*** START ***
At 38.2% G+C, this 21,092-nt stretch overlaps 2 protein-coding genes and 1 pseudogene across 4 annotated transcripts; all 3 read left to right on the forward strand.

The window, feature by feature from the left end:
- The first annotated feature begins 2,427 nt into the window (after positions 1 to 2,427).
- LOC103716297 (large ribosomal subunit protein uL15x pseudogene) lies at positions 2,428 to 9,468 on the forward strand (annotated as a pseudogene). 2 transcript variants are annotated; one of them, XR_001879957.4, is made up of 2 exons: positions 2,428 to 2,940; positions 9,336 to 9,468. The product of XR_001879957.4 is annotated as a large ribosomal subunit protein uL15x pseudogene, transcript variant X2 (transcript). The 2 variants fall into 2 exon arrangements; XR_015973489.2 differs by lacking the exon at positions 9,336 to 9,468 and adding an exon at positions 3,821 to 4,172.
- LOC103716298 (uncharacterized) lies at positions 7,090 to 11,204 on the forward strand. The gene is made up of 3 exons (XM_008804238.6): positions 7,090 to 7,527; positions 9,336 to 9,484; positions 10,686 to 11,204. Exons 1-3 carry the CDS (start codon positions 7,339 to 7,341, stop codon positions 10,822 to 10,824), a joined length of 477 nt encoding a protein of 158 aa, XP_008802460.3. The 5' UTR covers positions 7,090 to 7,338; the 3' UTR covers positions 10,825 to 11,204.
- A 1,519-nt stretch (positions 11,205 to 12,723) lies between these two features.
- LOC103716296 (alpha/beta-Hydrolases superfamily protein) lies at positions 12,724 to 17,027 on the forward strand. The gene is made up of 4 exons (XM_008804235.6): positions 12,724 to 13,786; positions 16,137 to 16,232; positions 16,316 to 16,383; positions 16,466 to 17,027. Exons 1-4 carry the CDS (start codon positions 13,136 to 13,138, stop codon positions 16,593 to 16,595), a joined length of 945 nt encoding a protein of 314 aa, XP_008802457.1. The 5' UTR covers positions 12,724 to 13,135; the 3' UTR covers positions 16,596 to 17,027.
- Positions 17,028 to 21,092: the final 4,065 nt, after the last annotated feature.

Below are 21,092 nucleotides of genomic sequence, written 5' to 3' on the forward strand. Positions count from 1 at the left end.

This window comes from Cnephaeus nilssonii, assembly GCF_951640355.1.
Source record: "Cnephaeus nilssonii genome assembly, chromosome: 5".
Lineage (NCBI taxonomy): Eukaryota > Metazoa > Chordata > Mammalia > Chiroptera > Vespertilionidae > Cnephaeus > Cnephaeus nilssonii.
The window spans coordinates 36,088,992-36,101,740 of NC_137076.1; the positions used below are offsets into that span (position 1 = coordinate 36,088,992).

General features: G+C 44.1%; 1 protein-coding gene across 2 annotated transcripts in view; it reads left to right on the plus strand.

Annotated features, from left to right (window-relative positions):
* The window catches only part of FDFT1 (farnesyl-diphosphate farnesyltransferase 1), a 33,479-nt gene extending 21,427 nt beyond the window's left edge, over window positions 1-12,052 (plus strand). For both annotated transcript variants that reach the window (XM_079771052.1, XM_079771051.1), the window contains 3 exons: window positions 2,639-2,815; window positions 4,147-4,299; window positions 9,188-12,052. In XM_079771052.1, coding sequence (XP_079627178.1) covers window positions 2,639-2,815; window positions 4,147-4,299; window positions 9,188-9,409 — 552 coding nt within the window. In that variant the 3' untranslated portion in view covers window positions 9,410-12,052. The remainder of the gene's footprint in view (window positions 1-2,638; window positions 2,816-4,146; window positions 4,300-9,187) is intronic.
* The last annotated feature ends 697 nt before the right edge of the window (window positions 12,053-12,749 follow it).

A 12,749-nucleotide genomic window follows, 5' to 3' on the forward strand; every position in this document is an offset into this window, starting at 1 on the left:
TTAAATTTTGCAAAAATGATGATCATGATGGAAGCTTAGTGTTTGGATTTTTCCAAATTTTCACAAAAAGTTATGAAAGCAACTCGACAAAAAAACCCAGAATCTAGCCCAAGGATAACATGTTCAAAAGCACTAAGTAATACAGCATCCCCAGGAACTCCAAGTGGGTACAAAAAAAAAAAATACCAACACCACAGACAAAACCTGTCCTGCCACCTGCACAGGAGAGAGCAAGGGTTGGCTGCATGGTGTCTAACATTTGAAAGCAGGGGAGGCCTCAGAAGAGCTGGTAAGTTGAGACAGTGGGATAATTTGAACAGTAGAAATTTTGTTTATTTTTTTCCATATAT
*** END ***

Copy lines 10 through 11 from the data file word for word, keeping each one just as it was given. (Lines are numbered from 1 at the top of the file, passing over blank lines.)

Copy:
This window comes from Cnephaeus nilssonii, assembly GCF_951640355.1.
Source record: "Cnephaeus nilssonii genome assembly, chromosome: 5".